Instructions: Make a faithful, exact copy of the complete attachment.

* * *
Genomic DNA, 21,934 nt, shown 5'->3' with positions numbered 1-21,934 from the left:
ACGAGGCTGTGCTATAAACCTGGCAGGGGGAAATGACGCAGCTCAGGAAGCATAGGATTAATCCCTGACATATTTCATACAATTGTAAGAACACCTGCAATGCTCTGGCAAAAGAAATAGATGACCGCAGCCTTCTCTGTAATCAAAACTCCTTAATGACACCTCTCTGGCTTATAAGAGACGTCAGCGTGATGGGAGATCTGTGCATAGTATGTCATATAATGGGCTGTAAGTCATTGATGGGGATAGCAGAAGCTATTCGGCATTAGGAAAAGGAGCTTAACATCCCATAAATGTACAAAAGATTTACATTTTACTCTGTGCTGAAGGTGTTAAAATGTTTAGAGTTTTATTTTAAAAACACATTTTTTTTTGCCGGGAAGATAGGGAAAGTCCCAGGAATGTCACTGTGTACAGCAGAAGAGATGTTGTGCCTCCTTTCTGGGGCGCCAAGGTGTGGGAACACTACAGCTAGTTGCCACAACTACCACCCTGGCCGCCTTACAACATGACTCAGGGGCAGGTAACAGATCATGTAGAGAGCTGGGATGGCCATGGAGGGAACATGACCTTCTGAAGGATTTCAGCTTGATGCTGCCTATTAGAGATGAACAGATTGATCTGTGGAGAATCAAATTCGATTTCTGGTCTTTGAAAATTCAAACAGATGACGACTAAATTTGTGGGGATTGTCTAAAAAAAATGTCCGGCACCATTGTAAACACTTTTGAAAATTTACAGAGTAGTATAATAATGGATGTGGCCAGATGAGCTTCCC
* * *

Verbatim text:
Genomic DNA, 21,934 nt, shown 5'->3' with positions numbered 1-21,934 from the left:
ACGAGGCTGTGCTATAAACCTGGCAGGGGGAAATGACGCAGCTCAGGAAGCATAGGATTAATCCCTGACATATTTCATACAATTGTAAGAACACCTGCAATGCTCTGGCAAAAGAAATAGATGACCGCAGCCTTCTCTGTAATCAAAACTCCTTAATGACACCTCTCTGGCTTATAAGAGACGTCAGCGTGATGGGAGATCTGTGCATAGTATGTCATATAATGGGCTGTAAGTCATTGATGGGGATAGCAGAAGCTATTCGGCATTAGGAAAAGGAGCTTAACATCCCATAAATGTACAAAAGATTTACATTTTACTCTGTGCTGAAGGTGTTAAAATGTTTAGAGTTTTATTTTAAAAACACATTTTTTTTTGCCGGGAAGATAGGGAAAGTCCCAGGAATGTCACTGTGTACAGCAGAAGAGATGTTGTGCCTCCTTTCTGGGGCGCCAAGGTGTGGGAACACTACAGCTAGTTGCCACAACTACCACCCTGGCCGCCTTACAACATGACTCAGGGGCAGGTAACAGATCATGTAGAGAGCTGGGATGGCCATGGAGGGAACATGACCTTCTGAAGGATTTCAGCTTGATGCTGCCTATTAGAGATGAACAGATTGATCTGTGGAGAATCAAATTCGATTTCTGGTCTTTGAAAATTCAAACAGATGACGACTAAATTTGTGGGGATTGTCTAAAAAAAATGTCCGGCACCATTGTAAACACTTTTGAAAATTTACAGAGTAGTATAATAATGGATGTGGCCAGATGAGCTTCCC